Data protection experts in the Gulf are welcoming new data privacy laws being brought in by UAE.
UAE’s Telecommunications Regulatory Authority (TRA) is due to establish new legislation which specialists anticipate will introduce stricter controls over data privacy and ways in which data is shared with agencies.
According to Talal Wazani, a security manager at strategic consultancy firm, Help AG, the developments represent a work in progress which will eventually lead to a GDPR-style suite of legislation under which data dealing will be very much consent-based.
“As far as we know, two initiatives are going on. One is at the Dubai level and the other at the Federal level. One of Smart Dubai’s initiatives is the Dubai Data Law, also known as Bayanat Dubai, but we don’t have any clarity on how it is going to be or what the structure is. On the Federal level, TRA is working on the foundation for the UAE Data Privacy Law,” Wazani said.
“For GDPR, EU is the governing body and in the Middle East, there is no governing body. How long is it taking for the GCC-wide VAT to be implemented? The difficulty is in aligning together all the local privacy laws in the Middle East, apart from the jurisdiction laws as well.”
While conceding that work remains to be done both in Dubai and throughout UAE, PwC director, Phil Mennie has underlined how UAE authorities are in the same boat as many other global nations as they bid to catch up with the standards set by the EU’s new data laws.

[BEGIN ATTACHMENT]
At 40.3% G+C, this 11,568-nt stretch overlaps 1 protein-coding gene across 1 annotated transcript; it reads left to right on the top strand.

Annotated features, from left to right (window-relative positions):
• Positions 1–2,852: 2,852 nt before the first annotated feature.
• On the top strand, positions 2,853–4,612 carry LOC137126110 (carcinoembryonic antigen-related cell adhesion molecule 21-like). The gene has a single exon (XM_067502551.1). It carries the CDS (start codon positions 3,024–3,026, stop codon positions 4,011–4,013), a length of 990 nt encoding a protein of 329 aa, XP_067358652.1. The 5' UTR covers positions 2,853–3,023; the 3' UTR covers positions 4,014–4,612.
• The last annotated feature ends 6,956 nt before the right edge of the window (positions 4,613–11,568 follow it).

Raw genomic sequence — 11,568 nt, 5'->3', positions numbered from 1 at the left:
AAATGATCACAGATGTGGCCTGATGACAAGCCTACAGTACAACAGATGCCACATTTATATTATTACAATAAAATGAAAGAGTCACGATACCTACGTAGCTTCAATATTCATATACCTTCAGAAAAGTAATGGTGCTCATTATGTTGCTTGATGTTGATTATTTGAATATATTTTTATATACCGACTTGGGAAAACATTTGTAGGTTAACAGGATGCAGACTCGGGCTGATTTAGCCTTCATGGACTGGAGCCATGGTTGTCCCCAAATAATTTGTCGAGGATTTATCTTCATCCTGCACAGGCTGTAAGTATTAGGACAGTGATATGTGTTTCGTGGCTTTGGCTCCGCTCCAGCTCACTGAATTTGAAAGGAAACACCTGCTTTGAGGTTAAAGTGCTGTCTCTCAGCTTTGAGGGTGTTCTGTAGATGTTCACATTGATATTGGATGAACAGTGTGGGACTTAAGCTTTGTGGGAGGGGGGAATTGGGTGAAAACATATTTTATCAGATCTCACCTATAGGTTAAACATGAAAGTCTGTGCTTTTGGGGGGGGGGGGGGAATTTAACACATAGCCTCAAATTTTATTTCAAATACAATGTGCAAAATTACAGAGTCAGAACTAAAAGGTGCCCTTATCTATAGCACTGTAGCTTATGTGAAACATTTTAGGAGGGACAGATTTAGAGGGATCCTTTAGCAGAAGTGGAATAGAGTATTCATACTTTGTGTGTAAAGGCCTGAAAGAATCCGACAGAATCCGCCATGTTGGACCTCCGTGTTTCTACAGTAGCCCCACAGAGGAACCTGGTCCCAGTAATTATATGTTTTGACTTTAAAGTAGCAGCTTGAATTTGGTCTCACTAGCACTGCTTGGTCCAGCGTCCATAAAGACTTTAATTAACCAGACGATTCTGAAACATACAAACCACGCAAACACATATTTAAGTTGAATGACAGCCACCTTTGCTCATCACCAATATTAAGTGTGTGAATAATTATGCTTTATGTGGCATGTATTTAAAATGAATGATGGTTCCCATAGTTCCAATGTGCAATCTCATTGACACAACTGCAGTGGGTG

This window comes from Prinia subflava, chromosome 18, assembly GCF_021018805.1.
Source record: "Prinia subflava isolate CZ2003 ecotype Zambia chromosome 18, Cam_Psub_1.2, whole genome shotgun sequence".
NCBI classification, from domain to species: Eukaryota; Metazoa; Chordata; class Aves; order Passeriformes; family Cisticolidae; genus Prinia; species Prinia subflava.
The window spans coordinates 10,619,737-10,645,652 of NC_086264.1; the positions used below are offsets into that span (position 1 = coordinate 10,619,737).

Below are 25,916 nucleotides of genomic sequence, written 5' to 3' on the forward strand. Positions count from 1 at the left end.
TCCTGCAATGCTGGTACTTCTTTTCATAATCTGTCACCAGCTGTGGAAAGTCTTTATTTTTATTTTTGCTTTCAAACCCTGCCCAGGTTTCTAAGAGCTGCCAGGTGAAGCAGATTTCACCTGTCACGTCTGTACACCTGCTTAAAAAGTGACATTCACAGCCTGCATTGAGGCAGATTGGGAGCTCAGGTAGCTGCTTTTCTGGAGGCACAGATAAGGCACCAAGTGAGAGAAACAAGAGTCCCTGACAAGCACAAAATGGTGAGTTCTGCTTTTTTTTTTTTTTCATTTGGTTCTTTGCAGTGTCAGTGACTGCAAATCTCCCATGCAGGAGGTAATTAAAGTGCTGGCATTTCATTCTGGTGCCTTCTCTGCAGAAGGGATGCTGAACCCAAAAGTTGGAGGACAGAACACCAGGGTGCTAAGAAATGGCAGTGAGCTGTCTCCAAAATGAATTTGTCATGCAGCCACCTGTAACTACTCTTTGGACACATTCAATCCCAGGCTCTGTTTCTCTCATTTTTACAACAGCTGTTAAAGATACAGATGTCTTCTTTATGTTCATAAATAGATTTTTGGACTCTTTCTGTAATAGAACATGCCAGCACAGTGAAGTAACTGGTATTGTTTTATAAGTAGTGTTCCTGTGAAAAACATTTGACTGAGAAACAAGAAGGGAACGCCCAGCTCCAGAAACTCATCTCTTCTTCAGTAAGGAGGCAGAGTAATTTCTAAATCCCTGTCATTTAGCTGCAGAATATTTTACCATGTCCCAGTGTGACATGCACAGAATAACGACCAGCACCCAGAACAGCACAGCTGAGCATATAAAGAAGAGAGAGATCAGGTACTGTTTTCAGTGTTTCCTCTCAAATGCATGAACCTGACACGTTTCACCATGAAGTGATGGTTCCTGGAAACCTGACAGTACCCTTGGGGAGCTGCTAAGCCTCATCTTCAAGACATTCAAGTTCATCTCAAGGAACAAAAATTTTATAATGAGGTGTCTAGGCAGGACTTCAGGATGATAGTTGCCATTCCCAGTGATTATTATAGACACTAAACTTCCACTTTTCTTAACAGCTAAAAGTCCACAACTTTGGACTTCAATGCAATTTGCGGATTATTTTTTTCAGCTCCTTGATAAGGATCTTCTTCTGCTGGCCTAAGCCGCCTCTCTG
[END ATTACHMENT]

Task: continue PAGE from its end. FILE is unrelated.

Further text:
“Only in the last few years, privacy has become such an important topic after the recent scandals, data breaches and the fines coming out of Europe. It is the right thing to introduce to protect the personal data of individuals,” Mennie said.
This year has also seen TRA release new policy-regulating services relating to the Internet of Things (IoT) to address data protection concerns.
Speaking to TechRadar about the essential role data privacy must play in UAE legislation, Mo Mohammad Al Zarooni, Director of Policies and Programs Department at TRA, said:
“We will look at the best performing practices performed worldwide; GDPR will be one of the inputs to it. We want to make sure that whatever regulations are put, are easy to be implemented across different sectors,” he said.
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